In October 2004, officials from the Department of Finance and the Bank of Canada sought views from Government Securities Distributors and institutional investors on a number of issues related to the design and operation of the domestic debt programs. The consultations served as input to the development of the 2005/06 debt strategy and were in keeping with the government's ongoing commitment to consult with market participants. The debt strategy consultations focused on the strategic direction of the domestic debt programs in order to maintain a well-functioning market for Government of Canada securities. The consultations also addressed operational improvements to current debt programs. This document provides a summary of the views received during these consultations.
Market participants recognized that the government faces certain challenges in maintaining well-functioning markets in the context of lower borrowing requirements and the move towards a lower fixed-rate share of the government debt. They were in favour of maintaining the buyback programs to help support gross bond issuance. Participants were provided with a list of potential measures that could be employed by the government over the medium term in the event that buyback operations proved insufficient to maintain gross issuance. Most participants were of the view that a slight decrease in auction and benchmark sizes could be implemented if gross bond issuance needed to be reduced. Almost all dealers emphasized the importance of maintaining liquidity in the medium-term part of the curve. Some market participants suggested changing the maturity and coupon payment dates to a June/December cycle for the 5-year maturity to maintain issuance in other sectors.
Bond and Buyback Programs
In general, market participants were of the view that the Government of Canada securities market is functioning well. Participants recognized the challenges faced by the government in supporting liquidity and the well-functioning operation of the domestic fixed-income market in the context of lower borrowing requirements and the strategic decision to lower the fixed-rate share of the debt.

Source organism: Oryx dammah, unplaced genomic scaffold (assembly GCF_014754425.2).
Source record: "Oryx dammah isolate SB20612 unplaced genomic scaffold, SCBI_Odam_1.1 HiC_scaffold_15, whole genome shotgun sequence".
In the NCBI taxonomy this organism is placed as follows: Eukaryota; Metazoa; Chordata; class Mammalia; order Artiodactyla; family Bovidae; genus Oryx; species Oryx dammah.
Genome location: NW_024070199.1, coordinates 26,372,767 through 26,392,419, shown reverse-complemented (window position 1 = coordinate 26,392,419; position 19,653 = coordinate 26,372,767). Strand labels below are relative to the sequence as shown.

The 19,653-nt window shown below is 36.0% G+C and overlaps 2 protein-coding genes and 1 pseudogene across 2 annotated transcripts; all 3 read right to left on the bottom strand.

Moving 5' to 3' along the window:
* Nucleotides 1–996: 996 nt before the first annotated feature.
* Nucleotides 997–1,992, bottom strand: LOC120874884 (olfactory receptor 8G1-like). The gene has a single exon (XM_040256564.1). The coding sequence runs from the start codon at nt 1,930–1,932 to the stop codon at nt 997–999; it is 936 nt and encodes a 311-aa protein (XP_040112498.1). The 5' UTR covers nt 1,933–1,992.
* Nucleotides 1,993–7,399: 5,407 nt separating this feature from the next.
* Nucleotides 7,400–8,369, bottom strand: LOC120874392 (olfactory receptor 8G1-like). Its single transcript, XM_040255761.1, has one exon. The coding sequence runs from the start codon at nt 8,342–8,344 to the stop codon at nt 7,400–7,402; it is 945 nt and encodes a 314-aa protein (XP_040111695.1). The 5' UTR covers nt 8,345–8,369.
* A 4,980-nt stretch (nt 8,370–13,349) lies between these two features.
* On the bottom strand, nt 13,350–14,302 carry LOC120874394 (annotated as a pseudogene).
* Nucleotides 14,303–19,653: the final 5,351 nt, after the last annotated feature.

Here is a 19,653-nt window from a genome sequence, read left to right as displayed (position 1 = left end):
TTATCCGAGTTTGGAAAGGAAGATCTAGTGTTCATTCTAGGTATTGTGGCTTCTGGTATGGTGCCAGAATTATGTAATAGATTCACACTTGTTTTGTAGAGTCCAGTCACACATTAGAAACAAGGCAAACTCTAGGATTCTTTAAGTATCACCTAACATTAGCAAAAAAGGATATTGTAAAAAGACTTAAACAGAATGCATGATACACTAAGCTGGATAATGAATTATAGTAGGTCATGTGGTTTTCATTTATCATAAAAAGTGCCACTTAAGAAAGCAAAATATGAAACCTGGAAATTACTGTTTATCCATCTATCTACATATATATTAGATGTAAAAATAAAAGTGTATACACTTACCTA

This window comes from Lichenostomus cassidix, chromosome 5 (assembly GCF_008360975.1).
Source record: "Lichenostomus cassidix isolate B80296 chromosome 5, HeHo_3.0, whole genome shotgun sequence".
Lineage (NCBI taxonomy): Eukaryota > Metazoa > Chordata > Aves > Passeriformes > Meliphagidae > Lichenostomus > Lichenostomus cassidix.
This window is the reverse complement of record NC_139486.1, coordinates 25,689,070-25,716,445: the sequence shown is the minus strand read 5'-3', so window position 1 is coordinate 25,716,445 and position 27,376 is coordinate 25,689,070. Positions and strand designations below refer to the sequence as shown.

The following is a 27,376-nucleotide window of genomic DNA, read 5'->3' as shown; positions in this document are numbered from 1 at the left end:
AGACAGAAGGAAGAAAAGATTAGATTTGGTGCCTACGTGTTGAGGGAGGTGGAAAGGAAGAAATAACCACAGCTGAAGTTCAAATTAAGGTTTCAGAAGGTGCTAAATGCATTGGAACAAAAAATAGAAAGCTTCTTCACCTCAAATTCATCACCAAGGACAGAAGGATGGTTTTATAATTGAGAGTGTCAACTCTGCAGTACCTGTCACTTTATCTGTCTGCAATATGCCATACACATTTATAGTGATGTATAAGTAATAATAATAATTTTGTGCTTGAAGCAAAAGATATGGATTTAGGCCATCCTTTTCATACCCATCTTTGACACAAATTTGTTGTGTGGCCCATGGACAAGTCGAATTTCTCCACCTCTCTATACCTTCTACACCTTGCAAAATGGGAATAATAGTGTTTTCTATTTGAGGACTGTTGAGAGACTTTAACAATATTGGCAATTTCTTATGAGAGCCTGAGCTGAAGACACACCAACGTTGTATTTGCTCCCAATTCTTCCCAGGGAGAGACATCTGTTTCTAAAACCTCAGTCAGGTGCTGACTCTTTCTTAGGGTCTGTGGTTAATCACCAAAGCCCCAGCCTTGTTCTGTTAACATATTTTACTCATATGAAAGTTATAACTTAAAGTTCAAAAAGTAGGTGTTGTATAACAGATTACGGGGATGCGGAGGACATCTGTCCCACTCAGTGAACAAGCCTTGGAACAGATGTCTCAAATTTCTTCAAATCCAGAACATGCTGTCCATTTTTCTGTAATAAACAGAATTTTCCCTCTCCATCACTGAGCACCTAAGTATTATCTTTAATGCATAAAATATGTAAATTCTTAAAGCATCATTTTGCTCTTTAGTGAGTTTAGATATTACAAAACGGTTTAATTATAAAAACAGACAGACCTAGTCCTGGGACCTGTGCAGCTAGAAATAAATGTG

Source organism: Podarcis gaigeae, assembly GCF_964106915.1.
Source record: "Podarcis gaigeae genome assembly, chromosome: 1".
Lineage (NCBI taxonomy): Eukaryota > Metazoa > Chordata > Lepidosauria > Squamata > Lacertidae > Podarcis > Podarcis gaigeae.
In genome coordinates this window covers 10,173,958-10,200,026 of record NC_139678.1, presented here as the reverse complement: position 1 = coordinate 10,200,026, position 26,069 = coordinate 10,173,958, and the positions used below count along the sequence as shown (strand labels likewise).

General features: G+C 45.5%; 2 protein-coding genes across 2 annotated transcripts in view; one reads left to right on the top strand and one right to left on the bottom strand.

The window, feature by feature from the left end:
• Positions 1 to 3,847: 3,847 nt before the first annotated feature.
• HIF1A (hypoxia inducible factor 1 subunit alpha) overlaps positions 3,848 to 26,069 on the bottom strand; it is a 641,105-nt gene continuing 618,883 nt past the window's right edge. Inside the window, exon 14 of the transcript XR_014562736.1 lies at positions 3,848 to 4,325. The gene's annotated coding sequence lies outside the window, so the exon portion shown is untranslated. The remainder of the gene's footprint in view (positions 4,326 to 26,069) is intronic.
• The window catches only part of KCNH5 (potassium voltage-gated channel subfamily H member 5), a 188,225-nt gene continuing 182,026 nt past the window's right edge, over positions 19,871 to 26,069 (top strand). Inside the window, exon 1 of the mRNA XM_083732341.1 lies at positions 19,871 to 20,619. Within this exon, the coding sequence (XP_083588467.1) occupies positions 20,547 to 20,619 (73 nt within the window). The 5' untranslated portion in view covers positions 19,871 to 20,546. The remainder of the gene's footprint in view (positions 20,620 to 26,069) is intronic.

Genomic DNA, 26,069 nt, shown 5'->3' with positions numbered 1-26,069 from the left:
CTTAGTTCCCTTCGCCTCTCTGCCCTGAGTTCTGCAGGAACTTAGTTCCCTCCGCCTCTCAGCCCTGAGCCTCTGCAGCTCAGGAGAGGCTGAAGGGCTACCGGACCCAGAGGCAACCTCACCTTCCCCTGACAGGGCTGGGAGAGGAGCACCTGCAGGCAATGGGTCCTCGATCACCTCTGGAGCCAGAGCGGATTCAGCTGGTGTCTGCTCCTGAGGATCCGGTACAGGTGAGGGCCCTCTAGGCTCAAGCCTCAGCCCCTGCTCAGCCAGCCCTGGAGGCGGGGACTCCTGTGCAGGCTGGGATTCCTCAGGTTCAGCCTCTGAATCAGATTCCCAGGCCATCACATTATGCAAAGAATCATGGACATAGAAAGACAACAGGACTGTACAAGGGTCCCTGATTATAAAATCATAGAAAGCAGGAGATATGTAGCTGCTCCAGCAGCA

In this regard, the bond buyback program has played a critical role in maintaining gross issuance of Government of Canada bonds in recent years. While a number of modest adjustments to help improve the operation of the program can be made, most participants indicated that there is uncertainty as to whether the program can continue to be effective in the future.
Views from market participants varied with respect to the adjustments that should be made to the bond program if gross bond issuance needs to be reduced in the future. In general, market participants stressed the importance of maintaining large benchmarks and the current issuance cycles, but suggested that there may be some scope for modest reductions in issuance and benchmark sizes. They indicated that it is difficult to measure the impact of reduced issuance on market liquidity and that it is not possible to determine the minimum issuance levels required for the market to continue to function well.
The maintenance of liquidity in the medium-term part of the curve is regarded as very important to a large number of market participants, since these sectors support markets for swaps and futures and are used as international benchmarks. Market participants had mixed views on the importance of other maturity sectors.
If issuance is reduced slightly for a particular maturity, some participants stated that they would prefer quarterly auctions with smaller amounts, while others would prefer less-frequent auctions with larger amounts.
Other alternatives for maintaining bond issuance emerged from the consultations. One suggestion was that the maturity and the coupon cycle be switched from March/September to June/December for new 5-year benchmarks, in order to allow for a reduction in the issuance size of 5-year bonds when they would become fungible with existing old benchmarks. The possibility of using an interest rate swap program to maintain gross issuance and benchmark sizes was also raised by a number of dealers and investors. However, there was a wide variety of views as to the possible size of a potential swap program and its impact on the market.